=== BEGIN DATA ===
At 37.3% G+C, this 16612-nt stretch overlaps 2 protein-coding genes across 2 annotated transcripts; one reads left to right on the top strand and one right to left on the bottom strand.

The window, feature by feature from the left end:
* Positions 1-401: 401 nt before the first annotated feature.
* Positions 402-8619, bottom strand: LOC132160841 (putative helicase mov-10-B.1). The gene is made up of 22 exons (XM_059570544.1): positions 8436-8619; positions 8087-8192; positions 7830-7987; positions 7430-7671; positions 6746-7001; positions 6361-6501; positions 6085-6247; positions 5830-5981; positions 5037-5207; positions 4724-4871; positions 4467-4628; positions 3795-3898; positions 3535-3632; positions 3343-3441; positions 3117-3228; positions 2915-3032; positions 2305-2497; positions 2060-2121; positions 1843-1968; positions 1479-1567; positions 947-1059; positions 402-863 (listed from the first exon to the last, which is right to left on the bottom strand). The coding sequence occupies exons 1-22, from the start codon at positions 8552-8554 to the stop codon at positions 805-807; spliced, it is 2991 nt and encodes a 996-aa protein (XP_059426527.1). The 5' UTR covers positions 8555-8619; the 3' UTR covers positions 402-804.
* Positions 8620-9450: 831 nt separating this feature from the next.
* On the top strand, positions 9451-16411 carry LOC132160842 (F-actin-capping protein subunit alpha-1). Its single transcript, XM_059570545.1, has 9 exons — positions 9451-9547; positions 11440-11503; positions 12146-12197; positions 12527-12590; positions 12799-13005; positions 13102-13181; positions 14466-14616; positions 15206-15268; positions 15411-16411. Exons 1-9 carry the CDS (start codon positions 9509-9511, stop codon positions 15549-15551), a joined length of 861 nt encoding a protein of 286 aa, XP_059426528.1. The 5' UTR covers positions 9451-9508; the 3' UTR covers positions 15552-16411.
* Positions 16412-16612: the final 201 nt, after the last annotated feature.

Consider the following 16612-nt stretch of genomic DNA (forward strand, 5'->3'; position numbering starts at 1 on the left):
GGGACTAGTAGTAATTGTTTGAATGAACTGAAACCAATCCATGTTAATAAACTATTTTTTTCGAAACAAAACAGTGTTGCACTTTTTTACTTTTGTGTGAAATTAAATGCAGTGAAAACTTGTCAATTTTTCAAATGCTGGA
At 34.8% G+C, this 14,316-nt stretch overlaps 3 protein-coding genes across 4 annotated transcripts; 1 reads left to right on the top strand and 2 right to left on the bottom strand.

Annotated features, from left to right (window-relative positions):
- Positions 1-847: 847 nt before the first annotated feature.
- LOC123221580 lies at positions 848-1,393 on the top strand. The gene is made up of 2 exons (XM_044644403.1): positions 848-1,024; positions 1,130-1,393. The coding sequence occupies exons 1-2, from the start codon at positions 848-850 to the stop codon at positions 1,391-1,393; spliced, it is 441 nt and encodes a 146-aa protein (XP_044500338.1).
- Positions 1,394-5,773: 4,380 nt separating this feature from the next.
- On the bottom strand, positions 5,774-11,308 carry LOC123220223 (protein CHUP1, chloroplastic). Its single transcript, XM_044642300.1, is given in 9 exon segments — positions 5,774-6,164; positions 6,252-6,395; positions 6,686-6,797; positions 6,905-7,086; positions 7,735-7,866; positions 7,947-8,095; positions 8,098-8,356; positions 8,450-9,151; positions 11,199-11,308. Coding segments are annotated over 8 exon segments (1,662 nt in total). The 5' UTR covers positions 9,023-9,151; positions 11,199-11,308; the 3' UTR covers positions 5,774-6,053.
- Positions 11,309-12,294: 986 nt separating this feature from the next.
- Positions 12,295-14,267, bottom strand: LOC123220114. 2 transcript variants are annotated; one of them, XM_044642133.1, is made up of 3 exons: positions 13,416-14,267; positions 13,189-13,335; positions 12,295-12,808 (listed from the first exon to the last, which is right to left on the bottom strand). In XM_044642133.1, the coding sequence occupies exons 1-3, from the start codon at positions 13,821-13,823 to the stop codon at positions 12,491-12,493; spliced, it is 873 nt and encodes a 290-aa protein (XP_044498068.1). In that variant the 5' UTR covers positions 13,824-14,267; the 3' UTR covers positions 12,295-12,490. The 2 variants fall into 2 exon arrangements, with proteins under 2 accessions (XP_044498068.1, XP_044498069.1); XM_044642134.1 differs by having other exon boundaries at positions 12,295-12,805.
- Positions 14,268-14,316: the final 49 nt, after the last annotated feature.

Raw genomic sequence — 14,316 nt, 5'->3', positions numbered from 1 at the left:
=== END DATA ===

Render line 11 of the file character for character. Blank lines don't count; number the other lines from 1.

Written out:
Annotated features, from left to right (window-relative positions):